In queer theory, few texts have spurred as much division and debate as Lee Edelman's 2004 polemic, No Future: Queer Theory and the Death Drive. This panel takes as its grounding premise one of this monograph's central arguments; namely, that queerness figures an irony that serves as a “corrosive force… [that] threatens, like a guillotine, to sever the genealogy that narrative syntax labors to affirm… [and] the continuity essential to the very logic of making [political] sense” (23-4). Upon its publication, Edelman's No Future drew reproach from queer theorists like Jack Halberstam, who sought to affirm queerness as a "form of negative knowing" (823) that projected a "bleak and angry" future politics (824).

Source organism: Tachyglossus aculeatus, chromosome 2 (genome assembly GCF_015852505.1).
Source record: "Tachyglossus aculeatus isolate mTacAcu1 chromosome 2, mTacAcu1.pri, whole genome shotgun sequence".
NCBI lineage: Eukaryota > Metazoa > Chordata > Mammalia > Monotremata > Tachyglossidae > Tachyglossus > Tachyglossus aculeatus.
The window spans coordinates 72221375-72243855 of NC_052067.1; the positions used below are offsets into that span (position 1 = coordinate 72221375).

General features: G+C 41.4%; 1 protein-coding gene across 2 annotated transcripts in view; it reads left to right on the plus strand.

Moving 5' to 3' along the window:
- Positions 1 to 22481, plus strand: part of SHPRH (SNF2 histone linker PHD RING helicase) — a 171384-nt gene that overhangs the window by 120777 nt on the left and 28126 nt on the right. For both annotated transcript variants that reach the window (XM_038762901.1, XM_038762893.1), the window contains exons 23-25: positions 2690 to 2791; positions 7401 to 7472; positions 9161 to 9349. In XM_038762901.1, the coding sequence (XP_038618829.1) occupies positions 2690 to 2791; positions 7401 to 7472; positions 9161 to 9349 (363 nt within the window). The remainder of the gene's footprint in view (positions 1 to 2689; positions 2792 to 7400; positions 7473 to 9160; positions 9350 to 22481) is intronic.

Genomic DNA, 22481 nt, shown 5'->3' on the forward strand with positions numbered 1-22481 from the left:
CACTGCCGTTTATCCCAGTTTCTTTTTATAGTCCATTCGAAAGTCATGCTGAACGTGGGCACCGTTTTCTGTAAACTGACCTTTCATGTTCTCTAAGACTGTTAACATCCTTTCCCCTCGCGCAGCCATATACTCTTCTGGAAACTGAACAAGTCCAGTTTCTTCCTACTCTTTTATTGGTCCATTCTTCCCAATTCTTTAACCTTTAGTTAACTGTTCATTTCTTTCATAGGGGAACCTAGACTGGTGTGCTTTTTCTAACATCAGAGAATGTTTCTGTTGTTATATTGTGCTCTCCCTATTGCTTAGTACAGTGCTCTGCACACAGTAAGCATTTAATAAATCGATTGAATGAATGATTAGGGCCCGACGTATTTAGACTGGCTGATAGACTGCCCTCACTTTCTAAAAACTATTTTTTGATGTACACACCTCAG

Can the Other Speak? Productive Difficulties in Ethnic and Postcolonial Literature
Northeast Modern Language Association Convention
March 5-8, 2020
Deadline for paper abstracts: September 30, 2019
Contact: Misun Dokko email@example.com
Our 2020 NeMLA panel emerges from Gayatri Spivak’s seminal question, “can the subaltern speak?” Following Spivak’s response to this question, we will investigate moments when subalterns cannot speak or have difficulty speaking. Our inquiry into these moments will build on and sharpen conversations about otherness with respect to literary texts and beyond.
This panel aims to explore the (re)emergence of a new wave of queer cinema that, over the course of the past two decades, has given rise to auteurs and narratives that consider the complexity of queerness through and beyond matters related to visibility and acceptance. Different theoretical frameworks are welcome, and relevant comparative studies among American, European, and/or non-Western cinema are strongly encouraged.
Gender in Global Medieval Mysticism
March 20-21, 2020
Ashoka University, Sonipat, Haryana, India
Professor Liz Herbert McAvoy, Swansea University
Professor Sa'diyya Shaikh, University of Cape Town